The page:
My Dumaguete Despedida MenuPosted: December 20, 2014
When I took leave of Dumaguete I bade it goodbye with food. For all its dreadful pedicabs and horrible teachers, Dumaguete is a delicious place to be (did you possibly think I would not realize that fact?), and there was no better way to experience it for the last time in what may be a very long while than to eat the best it can offer. In spite of my figure, I happen to eat a lot, and when I was making a list of stuff I had to eat before leaving NegOr, the list unsurprisingly turned out to be long.
But each item in this Farewell Menu is worth the time, and I would recommend each one to anybody who would find themselves at this lazy foot of Mt Talinis.
On my last two weeks in Dumaguete, then, I made sure to eat for the last time, in no particular order:
1. Budbod kabog (suman made from millet), tsokolate, and puto (puti and tapol or red rice) at the Dumaguete Public Market’s Painitan
2. Humba, ginger pork, and the famous cheese bread with a glass of fresh milk at Silliman Cafeteria
3. Pritchon (lechon chunks wrapped in pitas with cucumber and leek, served with soy sauce, hoisin sauce, and sarsa), Silvanas, Red Velvet cake, and the eponymous cake at Sans Rival Bistro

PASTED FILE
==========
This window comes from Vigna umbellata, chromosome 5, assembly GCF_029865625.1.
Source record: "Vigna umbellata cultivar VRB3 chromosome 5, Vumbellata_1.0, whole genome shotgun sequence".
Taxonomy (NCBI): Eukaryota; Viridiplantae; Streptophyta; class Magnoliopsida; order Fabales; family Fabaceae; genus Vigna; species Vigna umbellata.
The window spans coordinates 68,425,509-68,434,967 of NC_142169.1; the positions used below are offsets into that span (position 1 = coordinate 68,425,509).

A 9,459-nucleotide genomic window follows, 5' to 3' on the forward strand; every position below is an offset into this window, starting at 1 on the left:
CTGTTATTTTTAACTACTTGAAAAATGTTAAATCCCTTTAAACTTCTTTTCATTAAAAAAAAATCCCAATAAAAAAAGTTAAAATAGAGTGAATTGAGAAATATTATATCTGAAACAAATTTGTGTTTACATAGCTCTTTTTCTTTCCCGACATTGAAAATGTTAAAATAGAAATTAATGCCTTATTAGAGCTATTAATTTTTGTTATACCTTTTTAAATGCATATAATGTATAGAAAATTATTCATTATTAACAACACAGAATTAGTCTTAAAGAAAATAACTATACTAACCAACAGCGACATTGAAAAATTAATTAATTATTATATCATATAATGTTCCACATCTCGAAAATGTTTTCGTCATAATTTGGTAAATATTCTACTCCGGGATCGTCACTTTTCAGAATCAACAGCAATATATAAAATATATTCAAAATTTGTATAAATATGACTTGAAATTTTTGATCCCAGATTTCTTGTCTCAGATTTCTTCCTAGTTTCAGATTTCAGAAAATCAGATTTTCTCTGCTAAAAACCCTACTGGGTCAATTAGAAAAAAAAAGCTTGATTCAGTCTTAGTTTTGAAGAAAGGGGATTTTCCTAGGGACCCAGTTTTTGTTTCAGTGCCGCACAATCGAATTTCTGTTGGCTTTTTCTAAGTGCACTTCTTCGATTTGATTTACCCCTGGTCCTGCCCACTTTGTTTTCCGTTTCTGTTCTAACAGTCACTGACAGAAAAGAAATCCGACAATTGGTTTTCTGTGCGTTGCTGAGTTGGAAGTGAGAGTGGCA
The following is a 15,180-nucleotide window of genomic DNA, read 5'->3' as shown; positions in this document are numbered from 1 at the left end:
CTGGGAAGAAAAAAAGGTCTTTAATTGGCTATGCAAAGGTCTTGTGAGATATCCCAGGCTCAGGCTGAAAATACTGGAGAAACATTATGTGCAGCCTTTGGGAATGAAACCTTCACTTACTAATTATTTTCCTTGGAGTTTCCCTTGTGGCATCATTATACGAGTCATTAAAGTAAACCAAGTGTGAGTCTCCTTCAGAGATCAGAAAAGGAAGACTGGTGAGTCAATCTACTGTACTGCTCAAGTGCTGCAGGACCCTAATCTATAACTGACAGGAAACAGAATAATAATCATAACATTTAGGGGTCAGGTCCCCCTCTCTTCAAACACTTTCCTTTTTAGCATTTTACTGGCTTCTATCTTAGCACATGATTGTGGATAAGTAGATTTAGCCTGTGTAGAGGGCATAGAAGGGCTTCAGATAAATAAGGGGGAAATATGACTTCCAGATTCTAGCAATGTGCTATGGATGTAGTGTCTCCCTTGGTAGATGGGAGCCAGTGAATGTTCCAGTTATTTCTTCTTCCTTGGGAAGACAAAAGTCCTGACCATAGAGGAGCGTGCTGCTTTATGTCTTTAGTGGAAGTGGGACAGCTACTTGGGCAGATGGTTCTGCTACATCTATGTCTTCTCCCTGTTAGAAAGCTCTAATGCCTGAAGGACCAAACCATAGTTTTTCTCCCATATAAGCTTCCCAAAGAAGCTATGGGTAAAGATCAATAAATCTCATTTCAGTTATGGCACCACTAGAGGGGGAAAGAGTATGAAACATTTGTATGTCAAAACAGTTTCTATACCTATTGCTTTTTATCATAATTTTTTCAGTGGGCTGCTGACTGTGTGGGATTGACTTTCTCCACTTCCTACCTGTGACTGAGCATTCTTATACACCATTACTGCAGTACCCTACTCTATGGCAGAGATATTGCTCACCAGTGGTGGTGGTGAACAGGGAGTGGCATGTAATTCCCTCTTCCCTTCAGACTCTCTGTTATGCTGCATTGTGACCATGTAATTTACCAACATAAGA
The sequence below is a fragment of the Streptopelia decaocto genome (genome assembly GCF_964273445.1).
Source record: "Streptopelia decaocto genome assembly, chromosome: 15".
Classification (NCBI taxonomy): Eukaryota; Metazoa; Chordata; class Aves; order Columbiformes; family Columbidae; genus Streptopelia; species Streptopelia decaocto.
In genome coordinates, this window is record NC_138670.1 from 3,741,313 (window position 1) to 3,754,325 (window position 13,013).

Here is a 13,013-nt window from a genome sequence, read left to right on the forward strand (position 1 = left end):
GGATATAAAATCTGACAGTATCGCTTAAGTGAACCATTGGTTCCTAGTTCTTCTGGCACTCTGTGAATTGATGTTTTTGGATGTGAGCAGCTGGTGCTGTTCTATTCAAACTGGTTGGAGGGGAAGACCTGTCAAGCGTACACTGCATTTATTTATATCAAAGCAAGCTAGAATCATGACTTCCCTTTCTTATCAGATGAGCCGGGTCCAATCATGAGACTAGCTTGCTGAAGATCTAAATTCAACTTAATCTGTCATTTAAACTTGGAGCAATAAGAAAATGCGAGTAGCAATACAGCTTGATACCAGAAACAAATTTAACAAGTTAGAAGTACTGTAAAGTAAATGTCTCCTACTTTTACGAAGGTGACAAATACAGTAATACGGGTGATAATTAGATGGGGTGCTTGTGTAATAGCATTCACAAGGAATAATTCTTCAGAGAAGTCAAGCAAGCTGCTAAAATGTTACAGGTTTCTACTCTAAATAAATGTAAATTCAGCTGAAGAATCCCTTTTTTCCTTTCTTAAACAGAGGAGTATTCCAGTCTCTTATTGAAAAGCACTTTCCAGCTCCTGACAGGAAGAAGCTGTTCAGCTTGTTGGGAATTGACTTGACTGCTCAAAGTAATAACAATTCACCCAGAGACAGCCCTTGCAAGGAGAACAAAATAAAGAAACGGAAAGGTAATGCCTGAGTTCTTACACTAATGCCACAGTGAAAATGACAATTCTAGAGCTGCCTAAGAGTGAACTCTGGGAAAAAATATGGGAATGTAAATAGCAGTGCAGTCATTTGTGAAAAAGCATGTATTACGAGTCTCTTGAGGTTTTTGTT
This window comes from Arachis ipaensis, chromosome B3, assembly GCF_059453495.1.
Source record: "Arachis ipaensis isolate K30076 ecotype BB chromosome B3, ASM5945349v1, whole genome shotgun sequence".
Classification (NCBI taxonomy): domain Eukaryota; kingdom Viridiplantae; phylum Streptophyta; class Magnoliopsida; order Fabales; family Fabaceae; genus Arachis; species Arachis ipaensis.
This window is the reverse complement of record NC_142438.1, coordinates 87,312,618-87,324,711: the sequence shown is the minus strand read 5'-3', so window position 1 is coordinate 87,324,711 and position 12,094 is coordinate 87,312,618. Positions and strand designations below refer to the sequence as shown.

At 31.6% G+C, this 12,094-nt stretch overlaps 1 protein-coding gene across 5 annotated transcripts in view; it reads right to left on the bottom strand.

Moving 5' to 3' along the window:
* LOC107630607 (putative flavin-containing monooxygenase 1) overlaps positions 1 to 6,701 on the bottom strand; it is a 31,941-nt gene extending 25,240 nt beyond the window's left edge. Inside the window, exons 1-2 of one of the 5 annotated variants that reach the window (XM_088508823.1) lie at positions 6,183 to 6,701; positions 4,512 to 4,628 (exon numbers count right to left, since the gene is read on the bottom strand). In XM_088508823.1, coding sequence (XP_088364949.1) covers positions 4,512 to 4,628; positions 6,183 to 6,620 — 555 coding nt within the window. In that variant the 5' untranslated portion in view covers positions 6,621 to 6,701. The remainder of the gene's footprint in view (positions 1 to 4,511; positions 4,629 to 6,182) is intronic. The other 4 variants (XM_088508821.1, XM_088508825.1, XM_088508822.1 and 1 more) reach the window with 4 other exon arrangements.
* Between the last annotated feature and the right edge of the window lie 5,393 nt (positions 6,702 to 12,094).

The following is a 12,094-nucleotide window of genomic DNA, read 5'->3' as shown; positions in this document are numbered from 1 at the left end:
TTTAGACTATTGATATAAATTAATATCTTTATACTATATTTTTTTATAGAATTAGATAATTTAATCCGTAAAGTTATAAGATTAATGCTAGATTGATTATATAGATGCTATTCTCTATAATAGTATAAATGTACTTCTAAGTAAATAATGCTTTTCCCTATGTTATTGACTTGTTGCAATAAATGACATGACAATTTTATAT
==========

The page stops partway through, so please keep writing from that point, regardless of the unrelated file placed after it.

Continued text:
4. Baye-baye (the Ilonggo version of espasol, a delicacy of Bayawan), nine pesos each, from the Dumaguete Public Market
5. Hungarian sausage and the Nutella cheesecake at Cafe Mamia
6. Anything at Rollin’ Pin (particularly the croissant and the honey tonka ice cream)
7. The sisig at Foodnet
8, Humba with coleslaw at Scooby’s (they only serve the coleslaw in the downtown branch)
9. Pospas (the Dumaguete version of Arroz caldo, containing fish), twelve pesos a steaming cup, from Silliman’ College of Nursing food vendors
10. Nilat-ang twalya (simple ox tripe soup) from the Dauin Public Market
11. Lechon de pugon (pork baked in an oven) at Neva’s Pizza
12. Callos at Sta Theresa
13. Sizzling bulalo and Choco dome cake at Royal Suite Inn
On the day before I left Dumaguete, I even got to eat two delicious local specialties when the lovely Pal family – the madam, ma’am Irma, is my editor on the MetroPost – invited me over for breakfast : spanish Chorizo bungkag (a kind of sausage served opened) and half dried danggit bulad from Bais. It was the best despedida I ever had.